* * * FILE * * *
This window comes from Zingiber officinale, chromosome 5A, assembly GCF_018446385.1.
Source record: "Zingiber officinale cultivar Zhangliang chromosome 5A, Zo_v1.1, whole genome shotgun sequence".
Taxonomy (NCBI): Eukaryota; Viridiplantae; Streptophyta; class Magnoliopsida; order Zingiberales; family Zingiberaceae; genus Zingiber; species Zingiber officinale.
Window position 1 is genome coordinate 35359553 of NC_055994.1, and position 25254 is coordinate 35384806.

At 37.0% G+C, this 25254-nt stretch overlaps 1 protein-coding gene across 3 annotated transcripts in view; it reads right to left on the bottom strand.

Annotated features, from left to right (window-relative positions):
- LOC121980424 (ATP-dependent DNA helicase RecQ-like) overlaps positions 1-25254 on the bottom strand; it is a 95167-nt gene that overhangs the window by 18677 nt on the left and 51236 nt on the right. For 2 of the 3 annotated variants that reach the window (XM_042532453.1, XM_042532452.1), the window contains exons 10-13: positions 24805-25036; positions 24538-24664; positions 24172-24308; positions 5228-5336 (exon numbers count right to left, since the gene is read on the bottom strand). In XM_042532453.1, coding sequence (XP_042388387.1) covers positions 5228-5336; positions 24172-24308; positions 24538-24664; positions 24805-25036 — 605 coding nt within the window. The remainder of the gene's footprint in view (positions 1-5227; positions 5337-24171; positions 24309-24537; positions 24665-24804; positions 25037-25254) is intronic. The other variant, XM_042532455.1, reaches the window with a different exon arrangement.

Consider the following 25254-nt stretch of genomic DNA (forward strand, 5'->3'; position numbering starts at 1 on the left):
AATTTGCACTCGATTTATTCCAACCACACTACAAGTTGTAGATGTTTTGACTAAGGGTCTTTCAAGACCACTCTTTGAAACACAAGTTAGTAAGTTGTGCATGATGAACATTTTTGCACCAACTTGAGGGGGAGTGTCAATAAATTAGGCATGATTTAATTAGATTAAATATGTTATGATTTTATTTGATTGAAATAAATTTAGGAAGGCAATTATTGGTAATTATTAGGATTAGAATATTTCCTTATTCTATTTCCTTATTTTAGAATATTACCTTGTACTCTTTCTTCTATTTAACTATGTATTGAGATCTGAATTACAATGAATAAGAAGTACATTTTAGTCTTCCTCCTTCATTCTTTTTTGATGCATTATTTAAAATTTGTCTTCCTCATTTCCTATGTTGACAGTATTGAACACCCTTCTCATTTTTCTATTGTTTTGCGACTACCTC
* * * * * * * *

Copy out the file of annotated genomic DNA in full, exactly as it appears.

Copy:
This window comes from Zingiber officinale, chromosome 5A, assembly GCF_018446385.1.
Source record: "Zingiber officinale cultivar Zhangliang chromosome 5A, Zo_v1.1, whole genome shotgun sequence".
Taxonomy (NCBI): Eukaryota; Viridiplantae; Streptophyta; class Magnoliopsida; order Zingiberales; family Zingiberaceae; genus Zingiber; species Zingiber officinale.
Window position 1 is genome coordinate 35359553 of NC_055994.1, and position 25254 is coordinate 35384806.

At 37.0% G+C, this 25254-nt stretch overlaps 1 protein-coding gene across 3 annotated transcripts in view; it reads right to left on the bottom strand.

Annotated features, from left to right (window-relative positions):
- LOC121980424 (ATP-dependent DNA helicase RecQ-like) overlaps positions 1-25254 on the bottom strand; it is a 95167-nt gene that overhangs the window by 18677 nt on the left and 51236 nt on the right. For 2 of the 3 annotated variants that reach the window (XM_042532453.1, XM_042532452.1), the window contains exons 10-13: positions 24805-25036; positions 24538-24664; positions 24172-24308; positions 5228-5336 (exon numbers count right to left, since the gene is read on the bottom strand). In XM_042532453.1, coding sequence (XP_042388387.1) covers positions 5228-5336; positions 24172-24308; positions 24538-24664; positions 24805-25036 — 605 coding nt within the window. The remainder of the gene's footprint in view (positions 1-5227; positions 5337-24171; positions 24309-24537; positions 24665-24804; positions 25037-25254) is intronic. The other variant, XM_042532455.1, reaches the window with a different exon arrangement.

Consider the following 25254-nt stretch of genomic DNA (forward strand, 5'->3'; position numbering starts at 1 on the left):
AATTTGCACTCGATTTATTCCAACCACACTACAAGTTGTAGATGTTTTGACTAAGGGTCTTTCAAGACCACTCTTTGAAACACAAGTTAGTAAGTTGTGCATGATGAACATTTTTGCACCAACTTGAGGGGGAGTGTCAATAAATTAGGCATGATTTAATTAGATTAAATATGTTATGATTTTATTTGATTGAAATAAATTTAGGAAGGCAATTATTGGTAATTATTAGGATTAGAATATTTCCTTATTCTATTTCCTTATTTTAGAATATTACCTTGTACTCTTTCTTCTATTTAACTATGTATTGAGATCTGAATTACAATGAATAAGAAGTACATTTTAGTCTTCCTCCTTCATTCTTTTTTGATGCATTATTTAAAATTTGTCTTCCTCATTTCCTATGTTGACAGTATTGAACACCCTTCTCATTTTTCTATTGTTTTGCGACTACCTC